‘So proud of all these people! Everybody here has worked so hard to make it to the Olympics and have the opportunity to walk in the closing ceremony! Well… Everyone except Ivanka. Honestly, tf is she doing here??’ he wrote.
Ivanka’s brother Eric Trump, 34, later called Kenworthy’s comments ‘gross’ and ‘disgusting’ during an appearance on ‘Fox & Friends.’
‘Ivanka’s beautiful. She’s elegant. She was an incredible representative of this country and we should be very proud of her,’ he said.
Meanwhile, Rippon, the first openly gay U.S. athlete to qualify for the Winter Olympics, called out Vice President Mike Pence for his opposition to gay rights.
No thanks: Alpine skier Lindsey Vonn (L) and figure skater Adam Rippon (R) were among the Olympians who declined their invites to the White House reception due to political reasons
‘I will not stand with people who discriminate’: Rippon, the first openly gay U.S. athlete to qualify for the Winter Olympics, tweeted about his absence on Friday
Standing his ground: Gus Kenworthy, an openly gay Olympian and an open critic of the Trump administration, also skipped out on the event and applauded others for doing so
Warning: ‘The resistance is real,’ Kenworthy tweeted on Friday
Not a fan: In February, Kenworthy took to Twitter to share a photo of American athletes at the closing ceremony, while slamming Ivanka for attending the event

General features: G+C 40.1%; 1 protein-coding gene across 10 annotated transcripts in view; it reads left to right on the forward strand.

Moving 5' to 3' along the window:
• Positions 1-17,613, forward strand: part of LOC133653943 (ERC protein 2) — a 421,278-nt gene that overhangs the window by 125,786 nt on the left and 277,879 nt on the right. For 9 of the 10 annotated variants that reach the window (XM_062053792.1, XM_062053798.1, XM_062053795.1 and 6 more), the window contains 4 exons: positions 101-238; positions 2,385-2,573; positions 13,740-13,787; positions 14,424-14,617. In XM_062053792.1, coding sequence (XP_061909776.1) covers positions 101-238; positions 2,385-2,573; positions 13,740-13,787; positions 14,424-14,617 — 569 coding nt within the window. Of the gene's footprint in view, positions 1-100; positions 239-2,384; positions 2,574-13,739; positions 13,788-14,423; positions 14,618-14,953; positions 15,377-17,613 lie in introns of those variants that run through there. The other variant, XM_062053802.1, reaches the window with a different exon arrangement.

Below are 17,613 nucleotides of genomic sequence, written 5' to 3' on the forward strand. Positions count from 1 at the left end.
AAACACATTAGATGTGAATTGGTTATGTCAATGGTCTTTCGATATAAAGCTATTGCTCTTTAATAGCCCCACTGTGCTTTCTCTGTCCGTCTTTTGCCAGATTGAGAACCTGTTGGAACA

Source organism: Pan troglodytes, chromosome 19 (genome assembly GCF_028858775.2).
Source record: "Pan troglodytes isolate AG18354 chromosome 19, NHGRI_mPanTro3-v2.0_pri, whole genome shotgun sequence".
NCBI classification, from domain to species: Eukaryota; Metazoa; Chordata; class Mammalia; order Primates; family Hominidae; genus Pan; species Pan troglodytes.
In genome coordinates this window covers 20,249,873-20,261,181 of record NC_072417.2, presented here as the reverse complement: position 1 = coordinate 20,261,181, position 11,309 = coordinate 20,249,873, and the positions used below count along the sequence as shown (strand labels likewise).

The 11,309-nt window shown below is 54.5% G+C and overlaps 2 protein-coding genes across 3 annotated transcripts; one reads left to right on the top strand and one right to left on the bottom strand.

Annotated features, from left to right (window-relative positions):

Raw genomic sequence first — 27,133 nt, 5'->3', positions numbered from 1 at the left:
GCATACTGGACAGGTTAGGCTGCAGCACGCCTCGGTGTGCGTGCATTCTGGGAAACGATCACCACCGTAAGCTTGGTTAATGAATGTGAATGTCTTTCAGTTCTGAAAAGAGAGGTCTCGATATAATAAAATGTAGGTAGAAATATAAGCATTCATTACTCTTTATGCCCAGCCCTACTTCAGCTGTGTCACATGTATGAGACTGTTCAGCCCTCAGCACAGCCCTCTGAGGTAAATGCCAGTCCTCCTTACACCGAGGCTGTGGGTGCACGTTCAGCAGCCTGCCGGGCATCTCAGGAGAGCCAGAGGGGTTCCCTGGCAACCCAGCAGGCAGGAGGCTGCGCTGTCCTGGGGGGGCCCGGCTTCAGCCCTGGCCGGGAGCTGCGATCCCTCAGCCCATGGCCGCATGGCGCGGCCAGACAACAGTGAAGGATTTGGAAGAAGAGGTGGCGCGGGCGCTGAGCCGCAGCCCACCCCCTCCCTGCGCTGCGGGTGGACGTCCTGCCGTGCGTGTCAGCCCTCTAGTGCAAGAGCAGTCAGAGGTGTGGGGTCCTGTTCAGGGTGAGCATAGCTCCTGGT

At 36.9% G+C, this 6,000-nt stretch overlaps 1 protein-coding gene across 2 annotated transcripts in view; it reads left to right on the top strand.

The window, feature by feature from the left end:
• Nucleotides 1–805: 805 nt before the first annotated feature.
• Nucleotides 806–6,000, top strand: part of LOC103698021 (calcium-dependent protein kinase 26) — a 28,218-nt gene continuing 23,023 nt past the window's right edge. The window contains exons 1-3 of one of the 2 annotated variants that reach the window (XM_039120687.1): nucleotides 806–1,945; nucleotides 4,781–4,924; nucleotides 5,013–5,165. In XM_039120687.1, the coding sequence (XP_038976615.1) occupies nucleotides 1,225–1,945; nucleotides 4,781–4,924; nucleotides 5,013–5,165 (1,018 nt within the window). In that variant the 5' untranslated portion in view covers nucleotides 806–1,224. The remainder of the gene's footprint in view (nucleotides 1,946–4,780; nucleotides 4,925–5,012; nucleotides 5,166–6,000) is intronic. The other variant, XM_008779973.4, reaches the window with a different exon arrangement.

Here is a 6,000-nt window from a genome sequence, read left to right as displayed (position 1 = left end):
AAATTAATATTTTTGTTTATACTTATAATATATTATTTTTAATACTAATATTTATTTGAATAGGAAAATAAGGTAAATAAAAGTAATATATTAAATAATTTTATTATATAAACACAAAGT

‘I have no desire to go to the White House. But I would like to do something to help my community,’ he told DailyMail.com in February. ‘I have kind of spoken out a lot and I’d like to do something positive and not just stay at home.’
Rippon tweeted about his absence on Friday, writing: ‘Olympians from the 2018 Games have been invited to go to the White House today. I will not be going.
‘I will not stand with people who discriminate against those that they perceive as different. In lieu of going to DC, I have donated to a few of my favorite causes.’
While Vonn, Rippon, and Kenworthy have made it clear that they are missing the event for political reasons, others had varying reasons for skipping the reception.
Snowboarders Chloe Kim and Shaun White said they are attending weddings, while figure skater Mirai Nagasu and other Olympic athletes are preparing to compete on ‘Dancing With the Stars.’